The Government has pledged to help struggling Hawke's Bay businesses with initiatives to kick-start growth.

A Government study has suggested a number of business opportunities to boost the Bay economy.

The region could benefit from more wood processing, value-added meat production, a region-wide tourism marketing strategy and stronger business partnerships with Maori, the report says.

The East Coast Regional Economic Potential Study, released yesterday, said oil and gas activities were a "more speculative" opportunity for the region, but if that industry took off "there is the potential for the economy to be transformed".


It said SH2 between Napier and Gisborne needed to be improved to take advantage of growing wood exports but there wasn't the demand to justify reopening the rail link between the cities. Transport Minister Gerry Brownlee, who was in Gisborne yesterday with Economic Development Minister Steven Joyce to launch the report, said it provided sound analysis debunking calls to reopen the line.

"When operational, rail only accounted for 2 to 3 per cent of freight from the region and the report finds no clear evidence of a significant economic impact following its closure," Mr Brownlee said.

The report said low levels of local wood processing and access issues for harvesting represented significant untapped potential on the East Coast.

"Facilitating investment in, and the development of, a wood processing plants of scale in the study area would make a major difference. Encouraging the uptake of innovations should also make it more efficient and effective to harvest ... or to generate value from areas with traditionally limited harvest potential."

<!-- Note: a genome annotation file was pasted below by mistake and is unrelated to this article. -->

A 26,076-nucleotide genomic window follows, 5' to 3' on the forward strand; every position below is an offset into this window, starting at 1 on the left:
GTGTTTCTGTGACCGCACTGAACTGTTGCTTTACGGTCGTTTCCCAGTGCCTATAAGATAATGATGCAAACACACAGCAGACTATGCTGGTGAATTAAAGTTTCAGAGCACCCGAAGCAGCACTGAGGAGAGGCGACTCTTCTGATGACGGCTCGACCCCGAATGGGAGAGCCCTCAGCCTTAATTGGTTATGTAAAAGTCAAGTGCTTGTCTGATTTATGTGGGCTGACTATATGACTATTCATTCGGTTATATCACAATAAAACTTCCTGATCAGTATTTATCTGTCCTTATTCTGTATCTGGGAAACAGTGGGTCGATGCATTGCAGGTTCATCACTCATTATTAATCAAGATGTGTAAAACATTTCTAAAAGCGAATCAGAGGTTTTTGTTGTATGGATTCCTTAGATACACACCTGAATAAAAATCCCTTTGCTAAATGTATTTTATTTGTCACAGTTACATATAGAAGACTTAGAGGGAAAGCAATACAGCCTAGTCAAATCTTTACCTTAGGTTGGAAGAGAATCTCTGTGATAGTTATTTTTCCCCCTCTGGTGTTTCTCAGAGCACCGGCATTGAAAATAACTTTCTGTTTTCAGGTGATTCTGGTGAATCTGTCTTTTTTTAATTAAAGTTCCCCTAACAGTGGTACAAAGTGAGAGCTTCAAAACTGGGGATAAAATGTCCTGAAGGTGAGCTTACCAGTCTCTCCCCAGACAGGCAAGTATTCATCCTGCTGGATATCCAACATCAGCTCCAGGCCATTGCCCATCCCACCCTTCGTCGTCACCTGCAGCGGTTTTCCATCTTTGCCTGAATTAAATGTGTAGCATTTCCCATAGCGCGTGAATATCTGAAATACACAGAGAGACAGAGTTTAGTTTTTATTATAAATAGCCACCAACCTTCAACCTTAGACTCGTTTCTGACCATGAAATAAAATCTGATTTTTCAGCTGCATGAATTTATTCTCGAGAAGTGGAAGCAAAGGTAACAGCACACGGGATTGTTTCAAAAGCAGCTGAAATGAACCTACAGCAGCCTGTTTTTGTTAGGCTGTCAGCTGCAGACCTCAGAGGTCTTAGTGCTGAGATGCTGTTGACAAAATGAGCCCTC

The potential to add value to the region's meat production would involve improving farming and processing practices and developing new niche products, the report said.

Better marketing of the area's "distinctive cultural and natural amenities and events" would boost the tourism experience for international and domestic visitors, and a "pan-regional approach" to tourism marketing could be considered.

"Building up the reputation of the Hawke's Bay as a distinctive location for international education should also be considered."

Iwi and other Maori groups "have demonstrated a strong commitment to respond to challenges, such as skills development, and to invest in opportunities in several industries, such as forestry and tourism, and will make an even greater contribution in the future."

Mr Brownlee said he would act on the report's findings regarding the economic importance of maintaining and boosting key roads on the East Coast, including SH2 between Napier and Gisborne.

"I will be asking the New Zealand Transport Agency to review its plans for these highways in light of this study."

Hawke's Bay Regional Council Chairman Fenton Wilson, who was in Gisborne for yesterday's launch of the study, said the two East Coast regions needed to work together to maximise the area's economic potential.

"We need a concerted effort if we are going to get some go-forward," he said.

The Government's stance on the Napier-Gisborne rail line differs from that of the regional council which has earmarked just under $5.5 million in its draft annual plan to re-establishing the line, but only if KiwiRail and the Government reopen it and fund its return, and that of associated infrastructure, in a good "fit for purpose" condition.

Mr Wilson said yesterday the council would continue to consult with the Hawke's Bay community over the rail investment proposal through its annual plan adoption process, but the idea would not progress without Government support.

Alan Dick, chairman of the regional council's transport committee and chairman of the Napier Gisborne Rail Establishment Group which has proposed leasing the line from KiwiRail and buying rolling stock to run a freight service, said the report had not factored in rail's importance for moving product other than wood.

The group was continuing working to restore the service, he said.